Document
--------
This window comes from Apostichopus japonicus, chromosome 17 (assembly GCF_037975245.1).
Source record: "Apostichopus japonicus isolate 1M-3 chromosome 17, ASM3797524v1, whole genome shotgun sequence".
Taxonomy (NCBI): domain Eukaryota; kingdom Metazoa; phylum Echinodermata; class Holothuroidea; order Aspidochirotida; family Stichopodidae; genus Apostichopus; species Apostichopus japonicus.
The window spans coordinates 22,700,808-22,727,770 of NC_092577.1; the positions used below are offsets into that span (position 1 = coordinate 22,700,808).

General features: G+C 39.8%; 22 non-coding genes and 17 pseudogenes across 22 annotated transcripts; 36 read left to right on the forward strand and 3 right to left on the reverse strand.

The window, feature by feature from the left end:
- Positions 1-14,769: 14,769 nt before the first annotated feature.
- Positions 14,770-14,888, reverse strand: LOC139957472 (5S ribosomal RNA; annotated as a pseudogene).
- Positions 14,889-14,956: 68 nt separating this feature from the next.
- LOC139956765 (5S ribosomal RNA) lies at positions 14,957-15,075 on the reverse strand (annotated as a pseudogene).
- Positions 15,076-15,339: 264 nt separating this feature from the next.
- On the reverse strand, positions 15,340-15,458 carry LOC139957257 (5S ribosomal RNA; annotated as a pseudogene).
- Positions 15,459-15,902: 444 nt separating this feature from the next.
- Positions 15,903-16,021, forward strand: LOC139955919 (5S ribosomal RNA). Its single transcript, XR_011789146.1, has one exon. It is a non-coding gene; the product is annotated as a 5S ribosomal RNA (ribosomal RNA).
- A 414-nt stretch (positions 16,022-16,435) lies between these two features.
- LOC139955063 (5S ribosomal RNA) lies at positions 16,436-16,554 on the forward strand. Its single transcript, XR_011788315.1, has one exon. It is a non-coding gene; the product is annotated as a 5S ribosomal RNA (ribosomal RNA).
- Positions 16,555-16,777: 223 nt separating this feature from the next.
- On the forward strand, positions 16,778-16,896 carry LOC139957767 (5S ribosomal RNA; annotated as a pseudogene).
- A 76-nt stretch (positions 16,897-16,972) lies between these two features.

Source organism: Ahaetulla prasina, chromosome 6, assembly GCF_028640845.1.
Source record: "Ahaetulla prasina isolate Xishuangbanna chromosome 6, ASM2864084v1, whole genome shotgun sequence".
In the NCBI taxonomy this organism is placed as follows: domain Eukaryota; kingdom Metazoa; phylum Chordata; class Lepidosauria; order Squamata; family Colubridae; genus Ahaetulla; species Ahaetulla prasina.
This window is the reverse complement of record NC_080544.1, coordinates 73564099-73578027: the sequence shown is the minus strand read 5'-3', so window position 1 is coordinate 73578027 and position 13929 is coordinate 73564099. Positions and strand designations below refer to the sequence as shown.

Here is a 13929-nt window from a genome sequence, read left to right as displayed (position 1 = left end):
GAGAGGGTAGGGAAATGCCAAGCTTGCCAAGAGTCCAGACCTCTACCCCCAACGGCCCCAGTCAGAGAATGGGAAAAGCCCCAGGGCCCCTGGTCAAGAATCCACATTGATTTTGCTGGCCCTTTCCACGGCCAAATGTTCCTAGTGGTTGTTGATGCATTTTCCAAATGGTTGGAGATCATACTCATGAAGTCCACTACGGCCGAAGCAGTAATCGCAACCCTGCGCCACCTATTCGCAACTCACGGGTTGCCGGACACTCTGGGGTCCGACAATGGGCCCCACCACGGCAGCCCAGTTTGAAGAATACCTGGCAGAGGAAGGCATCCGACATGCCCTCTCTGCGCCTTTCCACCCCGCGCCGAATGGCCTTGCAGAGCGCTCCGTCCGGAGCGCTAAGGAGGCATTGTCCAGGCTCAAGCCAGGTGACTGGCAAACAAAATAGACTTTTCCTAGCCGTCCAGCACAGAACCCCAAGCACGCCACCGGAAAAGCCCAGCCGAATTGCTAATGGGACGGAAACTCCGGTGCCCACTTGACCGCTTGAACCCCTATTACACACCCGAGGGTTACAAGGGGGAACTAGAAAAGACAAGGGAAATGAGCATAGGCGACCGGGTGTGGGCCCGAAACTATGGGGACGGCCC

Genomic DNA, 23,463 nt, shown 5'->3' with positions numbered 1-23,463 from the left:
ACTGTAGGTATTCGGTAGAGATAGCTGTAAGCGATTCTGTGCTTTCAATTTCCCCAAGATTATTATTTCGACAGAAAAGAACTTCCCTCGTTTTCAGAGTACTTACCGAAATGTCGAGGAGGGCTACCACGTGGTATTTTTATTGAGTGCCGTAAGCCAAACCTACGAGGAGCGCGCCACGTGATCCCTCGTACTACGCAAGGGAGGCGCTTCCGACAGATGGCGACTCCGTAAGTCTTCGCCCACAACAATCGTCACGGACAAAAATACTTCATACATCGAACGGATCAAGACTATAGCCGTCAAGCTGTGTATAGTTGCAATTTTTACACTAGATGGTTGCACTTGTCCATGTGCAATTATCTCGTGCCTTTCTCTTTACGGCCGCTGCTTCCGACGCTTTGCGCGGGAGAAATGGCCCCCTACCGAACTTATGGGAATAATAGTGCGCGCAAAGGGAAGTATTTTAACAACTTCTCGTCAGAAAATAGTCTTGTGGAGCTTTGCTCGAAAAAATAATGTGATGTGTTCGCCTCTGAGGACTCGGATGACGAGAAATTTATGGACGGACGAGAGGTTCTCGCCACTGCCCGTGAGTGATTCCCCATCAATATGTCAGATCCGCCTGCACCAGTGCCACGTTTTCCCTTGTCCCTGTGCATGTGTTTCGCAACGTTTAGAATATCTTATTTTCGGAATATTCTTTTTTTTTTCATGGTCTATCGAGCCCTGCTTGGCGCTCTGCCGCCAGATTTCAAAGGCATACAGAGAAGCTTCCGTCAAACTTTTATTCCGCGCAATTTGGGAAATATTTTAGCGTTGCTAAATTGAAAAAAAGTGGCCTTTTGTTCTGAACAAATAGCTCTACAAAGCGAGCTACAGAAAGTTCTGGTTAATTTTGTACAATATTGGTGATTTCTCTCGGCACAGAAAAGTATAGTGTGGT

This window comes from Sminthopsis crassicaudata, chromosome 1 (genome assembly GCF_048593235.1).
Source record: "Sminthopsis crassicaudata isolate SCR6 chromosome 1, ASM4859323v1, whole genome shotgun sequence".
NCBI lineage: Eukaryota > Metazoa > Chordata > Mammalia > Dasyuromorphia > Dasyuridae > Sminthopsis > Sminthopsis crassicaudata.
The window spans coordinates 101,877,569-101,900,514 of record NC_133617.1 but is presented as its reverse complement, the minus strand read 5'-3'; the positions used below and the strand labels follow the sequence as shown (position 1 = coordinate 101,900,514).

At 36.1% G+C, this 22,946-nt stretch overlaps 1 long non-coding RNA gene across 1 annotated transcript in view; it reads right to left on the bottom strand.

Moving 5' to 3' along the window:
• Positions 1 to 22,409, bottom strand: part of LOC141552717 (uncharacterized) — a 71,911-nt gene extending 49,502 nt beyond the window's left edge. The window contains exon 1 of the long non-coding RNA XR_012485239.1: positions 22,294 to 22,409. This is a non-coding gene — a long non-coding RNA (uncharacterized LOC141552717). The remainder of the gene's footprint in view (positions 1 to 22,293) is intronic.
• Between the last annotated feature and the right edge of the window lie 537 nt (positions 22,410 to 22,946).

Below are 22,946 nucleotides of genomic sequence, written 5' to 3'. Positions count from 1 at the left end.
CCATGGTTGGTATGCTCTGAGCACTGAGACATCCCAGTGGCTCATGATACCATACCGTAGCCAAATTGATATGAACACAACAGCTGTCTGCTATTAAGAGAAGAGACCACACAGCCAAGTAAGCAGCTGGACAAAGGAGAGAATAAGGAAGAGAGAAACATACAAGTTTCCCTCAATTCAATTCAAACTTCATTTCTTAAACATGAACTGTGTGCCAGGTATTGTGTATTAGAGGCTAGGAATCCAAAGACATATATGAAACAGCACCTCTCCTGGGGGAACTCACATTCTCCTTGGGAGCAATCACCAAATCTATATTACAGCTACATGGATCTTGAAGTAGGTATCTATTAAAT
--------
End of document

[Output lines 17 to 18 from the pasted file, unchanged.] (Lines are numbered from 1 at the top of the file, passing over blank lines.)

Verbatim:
- Positions 16,555-16,777: 223 nt separating this feature from the next.
- On the forward strand, positions 16,778-16,896 carry LOC139957767 (5S ribosomal RNA; annotated as a pseudogene).